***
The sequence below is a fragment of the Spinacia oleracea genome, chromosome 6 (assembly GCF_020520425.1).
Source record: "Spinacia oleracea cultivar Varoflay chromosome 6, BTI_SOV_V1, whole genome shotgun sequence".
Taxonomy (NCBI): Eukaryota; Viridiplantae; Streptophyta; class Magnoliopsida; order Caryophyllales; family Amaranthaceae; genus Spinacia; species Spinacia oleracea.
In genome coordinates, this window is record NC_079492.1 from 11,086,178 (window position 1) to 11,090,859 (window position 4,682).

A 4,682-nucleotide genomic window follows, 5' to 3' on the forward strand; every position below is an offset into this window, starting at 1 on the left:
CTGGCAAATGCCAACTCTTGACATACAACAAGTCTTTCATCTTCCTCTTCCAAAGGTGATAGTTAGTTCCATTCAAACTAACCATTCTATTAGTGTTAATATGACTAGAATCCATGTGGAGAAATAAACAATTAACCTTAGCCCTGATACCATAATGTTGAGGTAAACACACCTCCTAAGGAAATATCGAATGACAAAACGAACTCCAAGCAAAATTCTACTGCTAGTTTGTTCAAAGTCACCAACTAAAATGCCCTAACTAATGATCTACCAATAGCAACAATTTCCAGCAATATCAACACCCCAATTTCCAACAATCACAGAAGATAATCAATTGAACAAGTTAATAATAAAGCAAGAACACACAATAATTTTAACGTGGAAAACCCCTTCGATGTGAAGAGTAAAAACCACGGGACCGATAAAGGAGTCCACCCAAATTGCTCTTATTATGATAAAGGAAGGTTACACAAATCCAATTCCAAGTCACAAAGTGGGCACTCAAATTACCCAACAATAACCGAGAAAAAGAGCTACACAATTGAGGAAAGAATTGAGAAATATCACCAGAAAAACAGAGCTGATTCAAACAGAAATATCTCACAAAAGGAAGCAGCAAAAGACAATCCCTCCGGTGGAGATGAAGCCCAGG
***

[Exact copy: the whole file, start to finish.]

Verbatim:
The sequence below is a fragment of the Spinacia oleracea genome, chromosome 6 (assembly GCF_020520425.1).
Source record: "Spinacia oleracea cultivar Varoflay chromosome 6, BTI_SOV_V1, whole genome shotgun sequence".
Taxonomy (NCBI): Eukaryota; Viridiplantae; Streptophyta; class Magnoliopsida; order Caryophyllales; family Amaranthaceae; genus Spinacia; species Spinacia oleracea.
In genome coordinates, this window is record NC_079492.1 from 11,086,178 (window position 1) to 11,090,859 (window position 4,682).

A 4,682-nucleotide genomic window follows, 5' to 3' on the forward strand; every position below is an offset into this window, starting at 1 on the left:
CTGGCAAATGCCAACTCTTGACATACAACAAGTCTTTCATCTTCCTCTTCCAAAGGTGATAGTTAGTTCCATTCAAACTAACCATTCTATTAGTGTTAATATGACTAGAATCCATGTGGAGAAATAAACAATTAACCTTAGCCCTGATACCATAATGTTGAGGTAAACACACCTCCTAAGGAAATATCGAATGACAAAACGAACTCCAAGCAAAATTCTACTGCTAGTTTGTTCAAAGTCACCAACTAAAATGCCCTAACTAATGATCTACCAATAGCAACAATTTCCAGCAATATCAACACCCCAATTTCCAACAATCACAGAAGATAATCAATTGAACAAGTTAATAATAAAGCAAGAACACACAATAATTTTAACGTGGAAAACCCCTTCGATGTGAAGAGTAAAAACCACGGGACCGATAAAGGAGTCCACCCAAATTGCTCTTATTATGATAAAGGAAGGTTACACAAATCCAATTCCAAGTCACAAAGTGGGCACTCAAATTACCCAACAATAACCGAGAAAAAGAGCTACACAATTGAGGAAAGAATTGAGAAATATCACCAGAAAAACAGAGCTGATTCAAACAGAAATATCTCACAAAAGGAAGCAGCAAAAGACAATCCCTCCGGTGGAGATGAAGCCCAGG